Severe erythema multiforme
    (Stevens-Johnson syndrome)
    Exfoliative dermatitis
    Mycosis fungoides
    Severe psoriasis
    Severe seborrheic dermatitis
  5. Allergic States
    Control of severe or incapacitating allergic conditions intractable to adequate trials of conventional treatment:
    Seasonal or perennial allergic rhinitis
    Bronchial asthma
    Contact dermatitis
    Atopic dermatitis
    Serum sickness
    Drug hypersensitivity reactions
  6. Ophthalmic Diseases
    Severe acute and chronic allergic and inflammatory processes involving the eye and its adnexa such as:
    Allergic cornea marginal ulcers
    Herpes zoster ophthalmicus
    Anterior segment inflammation
    Diffuse posterior uveitis and choroiditis
    Sympathetic ophthalmia
    Allergic conjunctivitis
    Keratitis
    Chorioretinitis
    Optic neuritis
    Iritis and iridocyclitis
  7. Respiratory Diseases
    Symptomatic sarcoidosis
    Loeffler's syndrome not manageable by other means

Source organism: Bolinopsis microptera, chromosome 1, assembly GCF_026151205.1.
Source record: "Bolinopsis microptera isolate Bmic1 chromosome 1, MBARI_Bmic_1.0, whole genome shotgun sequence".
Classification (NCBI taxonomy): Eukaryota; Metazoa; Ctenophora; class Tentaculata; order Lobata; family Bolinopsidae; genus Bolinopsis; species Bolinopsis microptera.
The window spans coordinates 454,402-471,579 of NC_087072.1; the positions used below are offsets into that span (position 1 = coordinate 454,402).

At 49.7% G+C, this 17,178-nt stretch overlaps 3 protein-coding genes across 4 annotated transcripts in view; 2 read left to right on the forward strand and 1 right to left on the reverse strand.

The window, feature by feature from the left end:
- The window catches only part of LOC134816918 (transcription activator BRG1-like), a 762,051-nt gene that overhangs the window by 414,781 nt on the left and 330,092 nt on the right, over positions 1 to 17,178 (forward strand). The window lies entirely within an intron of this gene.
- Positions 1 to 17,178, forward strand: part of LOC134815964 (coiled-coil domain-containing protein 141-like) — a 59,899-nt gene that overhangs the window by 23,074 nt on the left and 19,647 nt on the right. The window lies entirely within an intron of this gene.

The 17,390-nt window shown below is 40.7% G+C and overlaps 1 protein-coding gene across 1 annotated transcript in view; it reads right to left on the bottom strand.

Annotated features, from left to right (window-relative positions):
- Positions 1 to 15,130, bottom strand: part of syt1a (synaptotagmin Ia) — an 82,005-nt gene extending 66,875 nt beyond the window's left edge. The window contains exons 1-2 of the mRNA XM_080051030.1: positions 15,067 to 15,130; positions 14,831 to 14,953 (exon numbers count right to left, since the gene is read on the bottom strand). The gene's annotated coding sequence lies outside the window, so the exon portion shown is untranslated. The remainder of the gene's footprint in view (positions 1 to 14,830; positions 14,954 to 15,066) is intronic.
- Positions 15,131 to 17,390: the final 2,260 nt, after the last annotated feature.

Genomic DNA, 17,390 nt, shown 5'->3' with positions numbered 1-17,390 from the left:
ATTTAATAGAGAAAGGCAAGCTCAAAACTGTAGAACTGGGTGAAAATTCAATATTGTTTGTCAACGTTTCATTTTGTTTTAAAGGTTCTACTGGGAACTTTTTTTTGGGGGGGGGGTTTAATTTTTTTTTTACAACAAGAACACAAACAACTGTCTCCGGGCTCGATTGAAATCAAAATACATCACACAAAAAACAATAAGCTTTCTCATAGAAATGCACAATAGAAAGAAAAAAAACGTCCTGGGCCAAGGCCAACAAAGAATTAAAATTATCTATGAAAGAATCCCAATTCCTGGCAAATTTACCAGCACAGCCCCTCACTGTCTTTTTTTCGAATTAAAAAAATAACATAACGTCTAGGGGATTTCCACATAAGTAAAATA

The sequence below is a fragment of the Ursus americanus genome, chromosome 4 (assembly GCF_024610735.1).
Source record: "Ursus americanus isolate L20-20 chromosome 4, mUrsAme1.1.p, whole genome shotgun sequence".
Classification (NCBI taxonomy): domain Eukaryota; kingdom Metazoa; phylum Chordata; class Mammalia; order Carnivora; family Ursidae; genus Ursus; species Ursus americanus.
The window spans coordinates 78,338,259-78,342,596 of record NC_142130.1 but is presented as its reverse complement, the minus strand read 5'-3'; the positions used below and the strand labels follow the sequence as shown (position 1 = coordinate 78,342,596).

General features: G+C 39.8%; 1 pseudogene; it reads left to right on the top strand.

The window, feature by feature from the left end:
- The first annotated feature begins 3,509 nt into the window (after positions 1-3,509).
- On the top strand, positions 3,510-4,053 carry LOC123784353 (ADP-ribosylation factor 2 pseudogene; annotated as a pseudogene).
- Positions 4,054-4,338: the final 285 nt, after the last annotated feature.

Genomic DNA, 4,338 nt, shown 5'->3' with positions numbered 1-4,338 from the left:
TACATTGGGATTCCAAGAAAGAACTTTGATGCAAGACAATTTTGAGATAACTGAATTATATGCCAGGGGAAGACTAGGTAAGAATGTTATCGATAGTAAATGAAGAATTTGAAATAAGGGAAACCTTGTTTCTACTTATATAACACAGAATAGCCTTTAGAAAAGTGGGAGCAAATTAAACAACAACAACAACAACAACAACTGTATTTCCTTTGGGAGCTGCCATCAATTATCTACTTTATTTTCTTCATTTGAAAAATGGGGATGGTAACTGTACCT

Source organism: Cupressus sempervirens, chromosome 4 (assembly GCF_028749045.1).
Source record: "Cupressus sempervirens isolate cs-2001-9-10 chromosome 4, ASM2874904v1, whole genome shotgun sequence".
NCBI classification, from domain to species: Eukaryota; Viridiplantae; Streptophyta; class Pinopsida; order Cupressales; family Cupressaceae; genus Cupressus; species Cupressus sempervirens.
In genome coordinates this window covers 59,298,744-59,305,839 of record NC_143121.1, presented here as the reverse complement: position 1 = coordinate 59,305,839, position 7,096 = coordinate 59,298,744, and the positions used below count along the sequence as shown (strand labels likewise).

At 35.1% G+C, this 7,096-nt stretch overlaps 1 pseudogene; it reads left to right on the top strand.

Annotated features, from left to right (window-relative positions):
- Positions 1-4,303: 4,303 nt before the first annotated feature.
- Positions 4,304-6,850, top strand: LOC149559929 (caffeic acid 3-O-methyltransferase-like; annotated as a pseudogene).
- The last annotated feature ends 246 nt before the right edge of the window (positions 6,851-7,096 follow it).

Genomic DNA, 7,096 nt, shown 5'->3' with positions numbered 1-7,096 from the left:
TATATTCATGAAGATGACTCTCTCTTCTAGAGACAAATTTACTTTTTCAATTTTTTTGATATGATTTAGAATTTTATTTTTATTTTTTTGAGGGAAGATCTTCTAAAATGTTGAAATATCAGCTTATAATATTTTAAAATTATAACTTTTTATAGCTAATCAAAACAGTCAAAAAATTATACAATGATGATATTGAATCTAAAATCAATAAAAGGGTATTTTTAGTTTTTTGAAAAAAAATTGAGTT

Berylliosis
    Fulminating or disseminated pulmonary tuberculosis when used concurrently with appropriate antituberculous chemotherapy
    Aspiration pneumonitis
  8. Hematologic Disorders
    Idiopathic thrombocytopenic purpura in adults
    Secondary thrombocytopenia in adults
    Acquired (autoimmune) hemolytic anemia
    Erythroblastopenia (RBC anemia)
    Congenital (erythroid) hypoplastic anemia
  9. Neoplastic Diseases For palliative management of:
    Leukemias and lymphomas in adults
    Acute leukemia of childhood
  10. Edematous States
    To induce a diuresis or remission of proteinuria in the nephrotic syndrome, without uremia, of the idiopathic type or that due to lupus erythematosus
  11. Gastrointestinal Diseases
    To tide the patient over a critical period of the disease in:
    Ulcerative colitis
    Regional enteritis
  12. Nervous System
    Acute exacerbations of multiple sclerosis
  13. Miscellaneous